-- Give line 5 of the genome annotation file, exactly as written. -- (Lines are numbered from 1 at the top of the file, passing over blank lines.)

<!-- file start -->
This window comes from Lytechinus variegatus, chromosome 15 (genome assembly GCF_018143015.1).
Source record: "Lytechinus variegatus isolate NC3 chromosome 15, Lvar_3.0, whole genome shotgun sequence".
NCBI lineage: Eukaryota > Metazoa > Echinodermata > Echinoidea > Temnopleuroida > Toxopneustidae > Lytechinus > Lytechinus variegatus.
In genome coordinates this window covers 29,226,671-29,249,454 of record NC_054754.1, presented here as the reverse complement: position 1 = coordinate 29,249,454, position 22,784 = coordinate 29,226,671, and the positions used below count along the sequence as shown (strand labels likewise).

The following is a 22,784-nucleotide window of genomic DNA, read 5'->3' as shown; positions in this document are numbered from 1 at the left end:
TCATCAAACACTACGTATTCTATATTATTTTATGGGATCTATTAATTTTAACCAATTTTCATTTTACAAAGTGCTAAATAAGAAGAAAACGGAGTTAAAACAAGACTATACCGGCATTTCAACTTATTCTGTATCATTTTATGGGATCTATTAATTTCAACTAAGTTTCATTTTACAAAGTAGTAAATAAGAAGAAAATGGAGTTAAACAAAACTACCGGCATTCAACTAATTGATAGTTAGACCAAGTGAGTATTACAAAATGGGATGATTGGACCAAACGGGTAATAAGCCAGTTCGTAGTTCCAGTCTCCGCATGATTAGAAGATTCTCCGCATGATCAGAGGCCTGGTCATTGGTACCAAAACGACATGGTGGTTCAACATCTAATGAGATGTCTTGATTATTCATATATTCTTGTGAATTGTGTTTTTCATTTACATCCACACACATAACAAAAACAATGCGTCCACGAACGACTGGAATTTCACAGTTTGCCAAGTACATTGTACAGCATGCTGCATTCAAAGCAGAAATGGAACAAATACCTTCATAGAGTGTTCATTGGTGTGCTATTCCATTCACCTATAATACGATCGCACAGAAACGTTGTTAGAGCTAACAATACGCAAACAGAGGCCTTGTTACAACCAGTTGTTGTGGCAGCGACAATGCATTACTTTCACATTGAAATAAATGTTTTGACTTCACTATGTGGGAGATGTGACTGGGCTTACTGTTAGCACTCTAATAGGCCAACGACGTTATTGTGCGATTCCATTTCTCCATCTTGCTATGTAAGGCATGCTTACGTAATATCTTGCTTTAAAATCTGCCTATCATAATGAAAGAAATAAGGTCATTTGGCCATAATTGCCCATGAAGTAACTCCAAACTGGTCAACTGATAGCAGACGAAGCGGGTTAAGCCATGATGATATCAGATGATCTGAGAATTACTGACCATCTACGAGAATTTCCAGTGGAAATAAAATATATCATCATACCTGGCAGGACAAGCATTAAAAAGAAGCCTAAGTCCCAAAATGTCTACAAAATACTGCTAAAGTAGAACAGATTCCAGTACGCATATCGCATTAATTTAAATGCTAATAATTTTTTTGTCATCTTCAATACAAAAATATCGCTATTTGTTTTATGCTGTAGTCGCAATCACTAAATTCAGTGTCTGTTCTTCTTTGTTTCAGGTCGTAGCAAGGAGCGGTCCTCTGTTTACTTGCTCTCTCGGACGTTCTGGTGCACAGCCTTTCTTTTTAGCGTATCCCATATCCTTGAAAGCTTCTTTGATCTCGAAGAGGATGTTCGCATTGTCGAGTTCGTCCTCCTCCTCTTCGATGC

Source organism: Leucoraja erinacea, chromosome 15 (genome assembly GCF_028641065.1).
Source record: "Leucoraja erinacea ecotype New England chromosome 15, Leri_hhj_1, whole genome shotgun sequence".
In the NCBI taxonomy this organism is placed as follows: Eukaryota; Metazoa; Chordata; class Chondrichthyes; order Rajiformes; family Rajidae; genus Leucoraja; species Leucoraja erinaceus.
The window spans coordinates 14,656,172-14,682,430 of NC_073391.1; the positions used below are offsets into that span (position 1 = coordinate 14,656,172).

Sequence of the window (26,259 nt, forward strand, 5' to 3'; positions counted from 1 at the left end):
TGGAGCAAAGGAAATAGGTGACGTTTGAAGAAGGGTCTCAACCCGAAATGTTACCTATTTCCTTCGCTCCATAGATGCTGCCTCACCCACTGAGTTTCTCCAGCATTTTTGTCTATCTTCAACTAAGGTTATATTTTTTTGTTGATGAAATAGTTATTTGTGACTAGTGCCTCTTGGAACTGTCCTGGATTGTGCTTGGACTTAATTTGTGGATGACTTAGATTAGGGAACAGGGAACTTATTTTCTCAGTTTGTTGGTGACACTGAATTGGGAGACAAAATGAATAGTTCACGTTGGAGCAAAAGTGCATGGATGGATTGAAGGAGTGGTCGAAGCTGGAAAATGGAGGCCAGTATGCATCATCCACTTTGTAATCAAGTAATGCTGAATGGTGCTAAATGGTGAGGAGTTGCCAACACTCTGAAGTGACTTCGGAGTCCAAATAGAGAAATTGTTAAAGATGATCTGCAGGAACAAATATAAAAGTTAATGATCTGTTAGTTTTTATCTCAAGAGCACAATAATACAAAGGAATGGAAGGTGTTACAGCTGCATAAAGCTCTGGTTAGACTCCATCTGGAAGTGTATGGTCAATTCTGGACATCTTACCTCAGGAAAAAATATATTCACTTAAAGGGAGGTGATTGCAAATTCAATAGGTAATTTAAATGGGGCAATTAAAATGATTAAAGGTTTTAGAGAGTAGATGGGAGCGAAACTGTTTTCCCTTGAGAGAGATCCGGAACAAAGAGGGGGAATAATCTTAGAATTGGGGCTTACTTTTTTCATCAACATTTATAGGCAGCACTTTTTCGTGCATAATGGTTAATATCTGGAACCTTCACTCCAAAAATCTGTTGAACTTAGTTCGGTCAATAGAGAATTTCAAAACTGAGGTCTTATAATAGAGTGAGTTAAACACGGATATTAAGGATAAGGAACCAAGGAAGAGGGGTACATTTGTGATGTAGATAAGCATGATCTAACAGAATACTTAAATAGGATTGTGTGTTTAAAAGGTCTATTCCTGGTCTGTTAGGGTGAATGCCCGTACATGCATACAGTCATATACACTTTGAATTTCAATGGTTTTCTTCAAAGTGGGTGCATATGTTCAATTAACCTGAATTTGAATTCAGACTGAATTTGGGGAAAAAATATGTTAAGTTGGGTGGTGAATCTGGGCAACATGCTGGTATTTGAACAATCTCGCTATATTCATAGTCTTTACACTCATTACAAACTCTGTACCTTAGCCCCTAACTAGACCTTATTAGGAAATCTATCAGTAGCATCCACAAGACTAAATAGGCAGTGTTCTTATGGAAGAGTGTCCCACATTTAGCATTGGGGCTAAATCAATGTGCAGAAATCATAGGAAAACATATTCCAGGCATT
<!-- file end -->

The following is a 22,784-nucleotide window of genomic DNA, read 5'->3' as shown; positions in this document are numbered from 1 at the left end: